Longing

Facing

Close
Side by side

Skin
Mouths
Fingers

Sliding
Caressing
Probing
Stroking

Engaged in the
Offering

Relief
Pleasure
Release

Reassurance
Without words

While that voice
Deep inside
Gives permission

Let go
Lose control
You’re safe here

So that at last
Explosion
Burst after burst

Many
Little deaths
Followed by

One
Rebirth

The Prism

Posted in Poetry with tags , , , , , , , , , , , , , , , on September 26, 2009 by 1writegirl

Why do you stay with me?
He asked
In a voice wracked with pain

You know why
She replied
Though she could have asked
That question herself
In the seductive shadow of sleep

She sometimes wonders
Why she stays
When he rarely seeks her out
And needs her even less

When he won’t let her cross
The threshold
To that place free of
Have-to’s and fears

But between the lines
Behind three little words
Is the answer to his question

The truth lies there, a prism
In colors of intricate depth

She stays

Because to be close to him
In any way he’ll let her
Brings her moments of

Simple, perfect peace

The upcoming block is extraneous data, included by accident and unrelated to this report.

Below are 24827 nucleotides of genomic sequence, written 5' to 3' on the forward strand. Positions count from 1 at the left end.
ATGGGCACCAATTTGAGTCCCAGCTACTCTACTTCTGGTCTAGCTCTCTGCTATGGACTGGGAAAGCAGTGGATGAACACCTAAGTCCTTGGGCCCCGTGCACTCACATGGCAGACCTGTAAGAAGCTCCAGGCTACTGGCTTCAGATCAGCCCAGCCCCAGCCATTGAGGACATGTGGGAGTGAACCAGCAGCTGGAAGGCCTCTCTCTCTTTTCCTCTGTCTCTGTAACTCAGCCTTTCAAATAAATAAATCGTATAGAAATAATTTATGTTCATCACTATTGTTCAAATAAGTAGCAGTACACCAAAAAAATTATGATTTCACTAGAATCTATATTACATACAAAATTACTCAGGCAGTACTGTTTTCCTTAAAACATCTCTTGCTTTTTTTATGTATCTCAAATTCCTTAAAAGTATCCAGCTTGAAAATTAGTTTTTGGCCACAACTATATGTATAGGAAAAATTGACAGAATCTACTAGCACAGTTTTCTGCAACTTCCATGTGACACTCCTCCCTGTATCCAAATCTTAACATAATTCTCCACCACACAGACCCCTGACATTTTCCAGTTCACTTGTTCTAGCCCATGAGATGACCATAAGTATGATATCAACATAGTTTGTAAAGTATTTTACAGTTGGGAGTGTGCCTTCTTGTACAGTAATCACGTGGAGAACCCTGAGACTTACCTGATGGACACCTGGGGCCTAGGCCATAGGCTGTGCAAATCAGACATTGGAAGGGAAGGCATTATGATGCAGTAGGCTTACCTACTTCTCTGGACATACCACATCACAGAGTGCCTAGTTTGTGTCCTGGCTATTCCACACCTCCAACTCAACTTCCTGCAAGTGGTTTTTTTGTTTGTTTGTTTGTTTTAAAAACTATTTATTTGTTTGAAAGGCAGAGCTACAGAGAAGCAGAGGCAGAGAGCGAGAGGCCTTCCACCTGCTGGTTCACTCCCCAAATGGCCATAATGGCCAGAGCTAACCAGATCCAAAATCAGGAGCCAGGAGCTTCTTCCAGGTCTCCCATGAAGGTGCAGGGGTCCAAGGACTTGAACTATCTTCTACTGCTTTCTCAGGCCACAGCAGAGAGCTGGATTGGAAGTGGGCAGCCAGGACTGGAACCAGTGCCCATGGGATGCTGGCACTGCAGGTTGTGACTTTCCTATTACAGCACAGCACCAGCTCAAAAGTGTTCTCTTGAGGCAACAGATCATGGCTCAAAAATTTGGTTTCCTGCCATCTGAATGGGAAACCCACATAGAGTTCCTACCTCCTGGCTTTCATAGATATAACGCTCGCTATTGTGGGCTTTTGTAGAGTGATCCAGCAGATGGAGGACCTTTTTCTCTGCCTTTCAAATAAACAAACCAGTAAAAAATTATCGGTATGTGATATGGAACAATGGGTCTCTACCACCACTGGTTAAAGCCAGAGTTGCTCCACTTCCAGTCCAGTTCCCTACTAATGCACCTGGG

In a life of chaos and strife

Because he’s teaching her
What it means
To accept someone

Completely

For everything they are
And everything they are not

Because he won’t lie to her

Because she can make him laugh

Because it’s okay in his presence
To say not a single

Word

Because she’s learning how
To trust
After having been betrayed

Because he tells her
She is one
Of only three people on earth
He can speak to
From brain to mouth

Which gives her courage
To reciprocate
To confide any thoughts she has

Even ones he might wish
She didn’t

Because in his arms
She understands freedom
And can’t imagine
Another man’s kiss

Because he’s hard
Rough
Gentle
Sweet
Bitter
Angry
Loveable
Tormented
Brilliant
Weak
Hopeless
Loving
Strong
Insecure
Hopeful
Imbalanced
Honest
Broken
Real

He makes her crazy
Yet he touches her
In places she needs to be touched
Where no one else can reach

Because with him
She’s a better person
Than she could ever be
Without

Because he’s
Her best friend
And one of these days
He might look at her

And see that she is his

And then
She won’t need to ask him

Why do you stay with me?

Haiku #27: Visions

Posted in Prose with tags , , , , , , , on September 17, 2009 by 1writegirl

To be free of needs
To pursue only passion
What Life might be like…

Paraíso

Posted in Prose with tags , , , , , , , , , on July 18, 2009 by 1writegirl

She tells me there is a sea
Of the deepest, blazing azul
Where kisses speak corazón

And the Spanish is never broken

Where there’s never a thought about money
And the food falls from the trees
Where there is no tobacco
Or booze, or drugs

Nothing to alter the mind
But that which is born from within

Where you sleep in the warmth of the sand
Beneath stars that grant every wish
Cradled in a veil of moonlight
And a lover’s tender embrace